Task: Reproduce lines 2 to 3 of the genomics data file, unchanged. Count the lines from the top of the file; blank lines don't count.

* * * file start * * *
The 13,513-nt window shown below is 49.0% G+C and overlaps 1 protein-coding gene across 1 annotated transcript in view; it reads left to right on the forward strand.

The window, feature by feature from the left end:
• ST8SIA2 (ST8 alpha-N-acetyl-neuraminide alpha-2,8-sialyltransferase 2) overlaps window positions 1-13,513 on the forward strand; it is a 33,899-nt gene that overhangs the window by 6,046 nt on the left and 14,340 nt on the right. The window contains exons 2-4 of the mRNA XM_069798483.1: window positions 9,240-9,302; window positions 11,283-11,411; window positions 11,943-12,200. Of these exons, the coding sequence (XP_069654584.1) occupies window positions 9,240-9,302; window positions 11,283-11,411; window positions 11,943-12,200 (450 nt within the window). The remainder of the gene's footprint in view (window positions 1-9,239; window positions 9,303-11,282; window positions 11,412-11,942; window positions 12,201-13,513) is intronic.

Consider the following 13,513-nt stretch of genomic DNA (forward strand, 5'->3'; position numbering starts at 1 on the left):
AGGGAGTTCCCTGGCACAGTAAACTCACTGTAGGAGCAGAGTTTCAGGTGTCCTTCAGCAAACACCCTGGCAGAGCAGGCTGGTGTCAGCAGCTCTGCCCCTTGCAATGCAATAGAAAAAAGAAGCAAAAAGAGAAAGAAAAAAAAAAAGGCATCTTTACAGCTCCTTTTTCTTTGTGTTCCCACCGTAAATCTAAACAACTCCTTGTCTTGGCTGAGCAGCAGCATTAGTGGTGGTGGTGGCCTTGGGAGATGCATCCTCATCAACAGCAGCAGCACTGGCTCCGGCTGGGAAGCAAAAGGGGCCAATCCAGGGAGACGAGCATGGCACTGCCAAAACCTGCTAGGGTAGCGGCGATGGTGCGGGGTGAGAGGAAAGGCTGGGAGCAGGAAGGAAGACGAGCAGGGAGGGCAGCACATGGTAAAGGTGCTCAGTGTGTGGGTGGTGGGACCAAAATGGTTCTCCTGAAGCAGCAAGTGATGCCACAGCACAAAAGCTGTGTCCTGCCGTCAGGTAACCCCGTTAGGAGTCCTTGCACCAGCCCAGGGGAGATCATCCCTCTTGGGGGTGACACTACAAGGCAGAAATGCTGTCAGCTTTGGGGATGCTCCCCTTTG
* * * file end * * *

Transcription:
The window, feature by feature from the left end:
• ST8SIA2 (ST8 alpha-N-acetyl-neuraminide alpha-2,8-sialyltransferase 2) overlaps window positions 1-13,513 on the forward strand; it is a 33,899-nt gene that overhangs the window by 6,046 nt on the left and 14,340 nt on the right. The window contains exons 2-4 of the mRNA XM_069798483.1: window positions 9,240-9,302; window positions 11,283-11,411; window positions 11,943-12,200. Of these exons, the coding sequence (XP_069654584.1) occupies window positions 9,240-9,302; window positions 11,283-11,411; window positions 11,943-12,200 (450 nt within the window). The remainder of the gene's footprint in view (window positions 1-9,239; window positions 9,303-11,282; window positions 11,412-11,942; window positions 12,201-13,513) is intronic.